I have had enough of the dark-colored flesh of our enemies,” said a young brave; “I wish to know the taste of white meat, and I will eat yours.”
Previously in The Jesuits in North America in the Seventeenth Century.
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In other Tobacco towns their reception was much the same; but at the largest, called by them St. Peter and St. Paul, they fared worse. They reached it on a winter afternoon. Every door of its capacious bark houses was closed against them; and they heard the squaws within calling on the young men to go out and split their heads, while children screamed abuse at the black-robed sorcerers. As night approached, they left the town, when a band of young men followed them, hatchet in hand, to put them to death. Darkness, the forest, and the mountain favored them; and, eluding their pursuers, they escaped. Thus began the mission of the Tobacco Nation.
In the following November, a yet more distant and perilous mission was begun. Brébeuf and Chaumonot set out for the Neutral Nation. This fierce people, as we have already seen, occupied that part of Canada which lies immediately north of Lake Erie, while a wing of their territory extended across the Niagara into Western New York.  In their athletic proportions, the ferocity of their manners, and the extravagance of their superstitions, no American tribe has ever exceeded them. They carried to a preposterous excess the Indian notion, that insanity is endowed with a mysterious and superhuman power. Their country was full of pretended maniacs, who, to propitiate their guardian spirits, or okies, and acquire the mystic virtue which pertained to madness, raved stark naked through the villages, scattering the brands of the lodge-fires, and upsetting everything in their way.
[1 Introduction. — The river Niagara was at this time, 1640, well known to the Jesuits, though none of them had visited it. Lalemant speaks of it as the “famous river of this nation” (the Neutrals). The following translation, from his Relation of 1641, shows that both Lake Ontario and Lake Erie had already taken their present names.
“This river” (the Niagara) “is the same by which our great lake of the Hurons, or Fresh Sea, discharges itself, in the first place, into Lake Erie (le lac d’Erié), or the Lake of the Cat Nation. Then it enters the territories of the Neutral Nation, and takes the name of Onguiaahra (Niagara), until it discharges itself into Ontario, or the Lake of St. Louis; whence at last issues the river which passes before Quebec, and is called the St. Lawrence.” He makes no allusion to the cataract, which is first mentioned as follows by Ragueneau, in the Relation of 1648.
“Nearly south of this same Neutral Nation there is a great lake, about two hundred leagues in circuit, named Erie (Erié), which is formed by the discharge of the Fresh Sea, and which precipitates itself by a cataract of frightful height into a third lake, named Ontario, which we call Lake St. Louis.” — Relation des Hurons, 1648, 46.]
The two priests left Sainte Marie on the second of November, found a Huron guide at St. Joseph, and, after a dreary march of five days through the forest, reached the first Neutral town. Advancing thence, they visited in turn eighteen others; and their progress was a storm of maledictions. Brébeuf especially was accounted the most pestilent of sorcerers. The Hurons, restrained by a superstitious awe, and unwilling to kill the priests, lest they should embroil themselves with the French at Quebec, conceived that their object might be safely gained by stirring up the Neutrals to become their executioners. To that end, they sent two emissaries to the Neutral towns, who, calling the chiefs and young warriors to a council, denounced the Jesuits as destroyers of the human race, and made their auditors a gift of nine French hatchets on condition that they would put them to death. It was now that Brébeuf, fully conscious of the danger, half starved and half frozen, driven with revilings from every door, struck and spit upon by pretended maniacs, beheld in a vision that great cross, which as we have seen, moved onward through the air, above the wintry forests that stretched towards the land of the Iroquois. [See ante, chapter 9 second last paragraph (page 109).]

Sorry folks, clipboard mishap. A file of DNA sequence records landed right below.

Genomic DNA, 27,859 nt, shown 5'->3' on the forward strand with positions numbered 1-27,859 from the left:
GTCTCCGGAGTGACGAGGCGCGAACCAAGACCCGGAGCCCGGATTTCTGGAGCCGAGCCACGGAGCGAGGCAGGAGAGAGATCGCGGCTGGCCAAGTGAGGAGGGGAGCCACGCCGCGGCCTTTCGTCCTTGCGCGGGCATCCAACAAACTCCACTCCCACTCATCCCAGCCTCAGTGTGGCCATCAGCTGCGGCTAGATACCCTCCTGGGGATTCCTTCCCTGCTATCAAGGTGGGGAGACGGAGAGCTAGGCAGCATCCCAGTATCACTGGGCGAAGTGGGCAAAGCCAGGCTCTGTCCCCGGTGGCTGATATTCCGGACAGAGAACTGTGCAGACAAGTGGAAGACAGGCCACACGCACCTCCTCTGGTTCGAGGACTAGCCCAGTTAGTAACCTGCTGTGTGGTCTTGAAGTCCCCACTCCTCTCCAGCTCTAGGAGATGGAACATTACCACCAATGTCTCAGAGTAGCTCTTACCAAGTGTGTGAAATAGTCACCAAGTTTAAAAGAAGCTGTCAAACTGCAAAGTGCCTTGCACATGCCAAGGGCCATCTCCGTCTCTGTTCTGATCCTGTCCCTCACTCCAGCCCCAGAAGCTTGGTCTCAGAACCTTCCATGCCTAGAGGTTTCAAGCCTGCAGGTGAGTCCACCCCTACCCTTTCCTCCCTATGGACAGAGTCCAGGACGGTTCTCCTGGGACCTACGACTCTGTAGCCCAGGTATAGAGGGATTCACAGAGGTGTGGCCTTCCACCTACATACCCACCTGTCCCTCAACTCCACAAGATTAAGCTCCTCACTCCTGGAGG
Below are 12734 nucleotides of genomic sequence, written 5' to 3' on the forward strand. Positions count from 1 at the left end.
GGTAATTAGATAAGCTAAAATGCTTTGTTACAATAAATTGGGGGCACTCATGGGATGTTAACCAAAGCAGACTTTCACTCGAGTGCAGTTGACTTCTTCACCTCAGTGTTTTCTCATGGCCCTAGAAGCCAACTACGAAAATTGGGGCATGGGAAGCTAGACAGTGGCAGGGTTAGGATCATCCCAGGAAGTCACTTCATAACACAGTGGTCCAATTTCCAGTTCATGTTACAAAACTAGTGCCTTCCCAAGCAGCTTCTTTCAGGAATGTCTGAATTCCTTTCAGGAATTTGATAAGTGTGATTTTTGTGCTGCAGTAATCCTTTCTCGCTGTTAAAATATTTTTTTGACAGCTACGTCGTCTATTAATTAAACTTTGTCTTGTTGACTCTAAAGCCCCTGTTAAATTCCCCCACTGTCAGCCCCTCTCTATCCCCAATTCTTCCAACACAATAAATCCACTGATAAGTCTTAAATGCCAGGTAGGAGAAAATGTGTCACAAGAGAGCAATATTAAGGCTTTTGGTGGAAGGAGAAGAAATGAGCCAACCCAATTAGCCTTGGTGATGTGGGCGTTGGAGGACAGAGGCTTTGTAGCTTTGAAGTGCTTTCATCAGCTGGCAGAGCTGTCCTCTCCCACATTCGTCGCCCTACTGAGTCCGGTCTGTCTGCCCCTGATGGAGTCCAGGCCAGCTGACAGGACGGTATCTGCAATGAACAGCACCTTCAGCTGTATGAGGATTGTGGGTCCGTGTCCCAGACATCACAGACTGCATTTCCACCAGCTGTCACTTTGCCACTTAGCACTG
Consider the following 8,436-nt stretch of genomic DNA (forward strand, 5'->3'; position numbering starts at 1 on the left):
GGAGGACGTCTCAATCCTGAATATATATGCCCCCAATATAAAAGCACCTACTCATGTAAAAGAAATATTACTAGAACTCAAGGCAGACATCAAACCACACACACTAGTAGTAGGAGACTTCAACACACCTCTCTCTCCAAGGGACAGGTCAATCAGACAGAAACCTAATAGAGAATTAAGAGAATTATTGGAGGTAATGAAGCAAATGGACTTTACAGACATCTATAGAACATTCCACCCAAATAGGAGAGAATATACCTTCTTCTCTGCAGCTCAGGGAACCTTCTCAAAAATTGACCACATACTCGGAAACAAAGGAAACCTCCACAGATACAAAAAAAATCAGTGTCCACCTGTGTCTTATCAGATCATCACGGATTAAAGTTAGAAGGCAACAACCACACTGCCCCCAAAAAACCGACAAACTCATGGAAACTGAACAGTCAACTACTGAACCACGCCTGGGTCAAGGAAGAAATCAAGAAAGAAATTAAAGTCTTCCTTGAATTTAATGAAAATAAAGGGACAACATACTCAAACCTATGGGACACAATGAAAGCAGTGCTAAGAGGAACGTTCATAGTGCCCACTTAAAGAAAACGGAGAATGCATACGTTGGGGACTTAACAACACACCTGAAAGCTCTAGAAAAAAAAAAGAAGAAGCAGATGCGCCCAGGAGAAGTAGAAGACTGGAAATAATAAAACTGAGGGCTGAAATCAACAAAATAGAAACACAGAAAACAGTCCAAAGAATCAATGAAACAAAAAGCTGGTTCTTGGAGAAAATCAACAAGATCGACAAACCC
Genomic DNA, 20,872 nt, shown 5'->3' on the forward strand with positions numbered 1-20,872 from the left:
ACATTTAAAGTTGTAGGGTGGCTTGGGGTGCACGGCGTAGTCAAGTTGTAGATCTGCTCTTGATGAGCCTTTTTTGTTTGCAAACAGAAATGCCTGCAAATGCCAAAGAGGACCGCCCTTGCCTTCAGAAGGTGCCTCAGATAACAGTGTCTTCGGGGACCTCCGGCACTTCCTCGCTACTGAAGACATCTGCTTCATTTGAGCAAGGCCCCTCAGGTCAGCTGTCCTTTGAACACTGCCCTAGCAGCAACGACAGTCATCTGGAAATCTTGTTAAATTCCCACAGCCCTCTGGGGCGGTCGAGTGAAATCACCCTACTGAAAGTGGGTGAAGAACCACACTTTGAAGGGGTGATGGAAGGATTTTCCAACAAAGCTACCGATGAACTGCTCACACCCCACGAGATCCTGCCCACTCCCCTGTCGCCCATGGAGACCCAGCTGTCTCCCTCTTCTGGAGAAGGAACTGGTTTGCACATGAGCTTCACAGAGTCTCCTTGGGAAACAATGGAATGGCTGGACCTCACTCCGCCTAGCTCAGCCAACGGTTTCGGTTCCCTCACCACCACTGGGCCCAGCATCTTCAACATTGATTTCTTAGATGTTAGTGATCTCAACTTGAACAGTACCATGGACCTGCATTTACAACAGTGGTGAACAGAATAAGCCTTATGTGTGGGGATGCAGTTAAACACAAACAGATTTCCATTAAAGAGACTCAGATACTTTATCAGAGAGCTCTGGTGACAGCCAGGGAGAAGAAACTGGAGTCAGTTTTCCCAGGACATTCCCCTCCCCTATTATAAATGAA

Chaumonot records yet another miracle. “One evening, when all the chief men of the town were deliberating in council whether to put us to death, Father Brébeuf, while making his examination of conscience, as we were together at prayers, saw the vision of a spectre, full of fury, menacing us both with three javelins which he held in his hands. Then he hurled one of them at us; but a more powerful hand caught it as it flew: and this took place a second and a third time, as he hurled his two remaining javelins. . . . Late at night our host came back from the council, where the two Huron emissaries had made their gift of hatchets to have us killed. He wakened us to say that three times we had been at the point of death; for the young men had offered three times to strike the blow, and three times the old men had dissuaded them. This explained the meaning of Father Brébeuf’s vision.” [Chaumonot, Vie, 55.]
They had escaped for the time; but the Indians agreed among themselves, that thenceforth no one should give them shelter. At night, pierced with cold and faint with hunger, they found every door closed against them. They stood and watched, saw an Indian issue from a house, and, by a quick movement, pushed through the half-open door into this abode of smoke and filth. The inmates, aghast at their boldness, stared in silence. Then a messenger ran out to carry the tidings, and an angry crowd collected.
“Go out, and leave our country,” said an old chief, “or we will put you into the kettle, and make a feast of you.”
“I have had enough of the dark-colored flesh of our enemies,” said a young brave; “I wish to know the taste of white meat, and I will eat yours.”
A warrior rushed in like a madman, drew his bow, and aimed the arrow at Chaumonot. “I looked at him fixedly,” writes the Jesuit, “and commended myself in full confidence to St. Michael. Without doubt, this great archangel saved us; for almost immediately the fury of the warrior was appeased, and the rest of our enemies soon began to listen to the explanation we gave them of our visit to their country.” [Ibid., 57.]
The mission was barren of any other fruit than hardship and danger, and after a stay of four months the two priests resolved to return. On the way, they met a genuine act of kindness. A heavy snow-storm arresting their progress, a Neutral woman took them into her lodge, entertained them for two weeks with her best fare, persuaded her father and relatives to befriend them, and aided them to make a vocabulary of the dialect. Bidding their generous hostess farewell, they journeyed northward, through the melting snows of spring, and reached Sainte Marie in safety.